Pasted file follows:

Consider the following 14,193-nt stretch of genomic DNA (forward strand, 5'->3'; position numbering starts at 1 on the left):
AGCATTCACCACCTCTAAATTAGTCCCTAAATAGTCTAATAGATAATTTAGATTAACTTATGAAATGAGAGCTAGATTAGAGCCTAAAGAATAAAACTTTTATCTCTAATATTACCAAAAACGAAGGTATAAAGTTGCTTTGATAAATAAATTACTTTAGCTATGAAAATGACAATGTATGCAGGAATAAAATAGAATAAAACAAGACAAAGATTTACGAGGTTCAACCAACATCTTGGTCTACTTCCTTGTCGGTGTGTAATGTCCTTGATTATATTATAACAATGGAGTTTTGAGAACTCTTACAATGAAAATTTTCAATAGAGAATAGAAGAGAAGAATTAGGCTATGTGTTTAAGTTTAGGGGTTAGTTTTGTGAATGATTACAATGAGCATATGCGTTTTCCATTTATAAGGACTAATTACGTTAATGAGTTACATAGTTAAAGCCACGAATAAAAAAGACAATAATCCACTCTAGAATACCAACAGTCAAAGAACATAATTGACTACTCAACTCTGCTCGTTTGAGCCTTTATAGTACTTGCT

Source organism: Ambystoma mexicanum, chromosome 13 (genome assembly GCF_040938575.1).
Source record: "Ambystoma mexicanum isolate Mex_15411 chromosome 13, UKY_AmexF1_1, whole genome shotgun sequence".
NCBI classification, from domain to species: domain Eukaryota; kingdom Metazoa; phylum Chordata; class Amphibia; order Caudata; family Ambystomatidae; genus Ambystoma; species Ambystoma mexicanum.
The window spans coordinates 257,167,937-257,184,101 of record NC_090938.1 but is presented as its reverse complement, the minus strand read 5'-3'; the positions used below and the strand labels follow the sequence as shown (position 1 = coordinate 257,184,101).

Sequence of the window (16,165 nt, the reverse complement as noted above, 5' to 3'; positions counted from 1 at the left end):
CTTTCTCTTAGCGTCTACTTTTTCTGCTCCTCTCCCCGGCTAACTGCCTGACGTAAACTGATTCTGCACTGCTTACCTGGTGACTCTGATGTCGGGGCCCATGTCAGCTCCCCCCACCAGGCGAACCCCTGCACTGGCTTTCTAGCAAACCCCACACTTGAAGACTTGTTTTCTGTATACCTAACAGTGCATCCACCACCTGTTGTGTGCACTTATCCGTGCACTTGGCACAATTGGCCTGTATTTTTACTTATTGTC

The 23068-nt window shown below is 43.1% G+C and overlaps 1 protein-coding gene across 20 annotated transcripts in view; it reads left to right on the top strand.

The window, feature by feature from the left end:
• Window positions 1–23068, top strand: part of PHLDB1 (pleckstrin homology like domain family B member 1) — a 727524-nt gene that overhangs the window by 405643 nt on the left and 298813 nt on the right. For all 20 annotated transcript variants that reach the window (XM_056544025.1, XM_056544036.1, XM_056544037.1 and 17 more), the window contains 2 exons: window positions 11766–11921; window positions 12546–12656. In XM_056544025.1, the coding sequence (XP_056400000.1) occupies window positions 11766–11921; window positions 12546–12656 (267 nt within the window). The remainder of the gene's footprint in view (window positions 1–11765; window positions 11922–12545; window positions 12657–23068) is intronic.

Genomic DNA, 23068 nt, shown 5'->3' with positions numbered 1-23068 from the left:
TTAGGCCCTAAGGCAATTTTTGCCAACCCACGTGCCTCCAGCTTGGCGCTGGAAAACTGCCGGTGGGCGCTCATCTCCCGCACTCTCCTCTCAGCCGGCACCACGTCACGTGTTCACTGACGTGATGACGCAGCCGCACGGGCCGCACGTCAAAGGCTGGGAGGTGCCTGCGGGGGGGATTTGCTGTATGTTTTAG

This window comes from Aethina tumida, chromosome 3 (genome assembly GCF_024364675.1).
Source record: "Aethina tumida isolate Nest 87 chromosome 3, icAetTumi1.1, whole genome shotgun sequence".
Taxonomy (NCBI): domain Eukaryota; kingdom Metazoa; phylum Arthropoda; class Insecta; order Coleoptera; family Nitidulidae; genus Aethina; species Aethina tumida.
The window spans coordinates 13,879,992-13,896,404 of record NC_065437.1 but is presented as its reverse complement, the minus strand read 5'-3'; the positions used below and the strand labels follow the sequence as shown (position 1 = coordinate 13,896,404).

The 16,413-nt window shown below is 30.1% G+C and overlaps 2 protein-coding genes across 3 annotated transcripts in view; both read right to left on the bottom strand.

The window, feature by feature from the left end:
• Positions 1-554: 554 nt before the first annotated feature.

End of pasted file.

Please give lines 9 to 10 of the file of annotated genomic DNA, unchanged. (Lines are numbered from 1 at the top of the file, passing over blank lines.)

The 23068-nt window shown below is 43.1% G+C and overlaps 1 protein-coding gene across 20 annotated transcripts in view; it reads left to right on the top strand.

The window, feature by feature from the left end: